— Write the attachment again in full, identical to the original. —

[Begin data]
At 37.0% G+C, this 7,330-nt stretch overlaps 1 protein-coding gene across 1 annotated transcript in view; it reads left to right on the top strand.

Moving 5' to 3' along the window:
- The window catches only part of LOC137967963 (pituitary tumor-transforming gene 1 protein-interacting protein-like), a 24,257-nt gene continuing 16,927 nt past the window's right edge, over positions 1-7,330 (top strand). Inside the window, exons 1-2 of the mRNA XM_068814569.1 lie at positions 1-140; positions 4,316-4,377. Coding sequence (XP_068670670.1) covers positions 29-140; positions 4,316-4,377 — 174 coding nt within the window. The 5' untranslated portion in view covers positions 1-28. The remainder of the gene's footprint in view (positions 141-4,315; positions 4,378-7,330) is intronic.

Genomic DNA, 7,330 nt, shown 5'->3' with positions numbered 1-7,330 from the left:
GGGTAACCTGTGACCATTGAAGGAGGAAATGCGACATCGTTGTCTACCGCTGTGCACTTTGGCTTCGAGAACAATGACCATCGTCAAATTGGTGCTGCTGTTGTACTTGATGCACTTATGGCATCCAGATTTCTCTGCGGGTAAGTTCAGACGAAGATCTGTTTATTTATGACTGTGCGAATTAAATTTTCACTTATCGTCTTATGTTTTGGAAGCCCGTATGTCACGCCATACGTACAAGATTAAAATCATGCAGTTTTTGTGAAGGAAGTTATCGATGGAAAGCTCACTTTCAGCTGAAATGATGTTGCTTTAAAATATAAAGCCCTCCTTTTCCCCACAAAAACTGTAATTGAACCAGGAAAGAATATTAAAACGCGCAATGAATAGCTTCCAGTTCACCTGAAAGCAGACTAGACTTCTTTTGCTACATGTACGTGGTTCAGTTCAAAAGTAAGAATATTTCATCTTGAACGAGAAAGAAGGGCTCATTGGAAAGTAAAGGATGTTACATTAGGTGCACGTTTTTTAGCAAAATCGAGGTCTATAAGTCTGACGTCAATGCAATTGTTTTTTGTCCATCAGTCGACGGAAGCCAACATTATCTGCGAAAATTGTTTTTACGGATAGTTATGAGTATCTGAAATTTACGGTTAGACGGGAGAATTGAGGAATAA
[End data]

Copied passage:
At 37.0% G+C, this 7,330-nt stretch overlaps 1 protein-coding gene across 1 annotated transcript in view; it reads left to right on the top strand.

Moving 5' to 3' along the window:
- The window catches only part of LOC137967963 (pituitary tumor-transforming gene 1 protein-interacting protein-like), a 24,257-nt gene continuing 16,927 nt past the window's right edge, over positions 1-7,330 (top strand). Inside the window, exons 1-2 of the mRNA XM_068814569.1 lie at positions 1-140; positions 4,316-4,377. Coding sequence (XP_068670670.1) covers positions 29-140; positions 4,316-4,377 — 174 coding nt within the window. The 5' untranslated portion in view covers positions 1-28. The remainder of the gene's footprint in view (positions 141-4,315; positions 4,378-7,330) is intronic.

Genomic DNA, 7,330 nt, shown 5'->3' with positions numbered 1-7,330 from the left:
GGGTAACCTGTGACCATTGAAGGAGGAAATGCGACATCGTTGTCTACCGCTGTGCACTTTGGCTTCGAGAACAATGACCATCGTCAAATTGGTGCTGCTGTTGTACTTGATGCACTTATGGCATCCAGATTTCTCTGCGGGTAAGTTCAGACGAAGATCTGTTTATTTATGACTGTGCGAATTAAATTTTCACTTATCGTCTTATGTTTTGGAAGCCCGTATGTCACGCCATACGTACAAGATTAAAATCATGCAGTTTTTGTGAAGGAAGTTATCGATGGAAAGCTCACTTTCAGCTGAAATGATGTTGCTTTAAAATATAAAGCCCTCCTTTTCCCCACAAAAACTGTAATTGAACCAGGAAAGAATATTAAAACGCGCAATGAATAGCTTCCAGTTCACCTGAAAGCAGACTAGACTTCTTTTGCTACATGTACGTGGTTCAGTTCAAAAGTAAGAATATTTCATCTTGAACGAGAAAGAAGGGCTCATTGGAAAGTAAAGGATGTTACATTAGGTGCACGTTTTTTAGCAAAATCGAGGTCTATAAGTCTGACGTCAATGCAATTGTTTTTTGTCCATCAGTCGACGGAAGCCAACATTATCTGCGAAAATTGTTTTTACGGATAGTTATGAGTATCTGAAATTTACGGTTAGACGGGAGAATTGAGGAATAA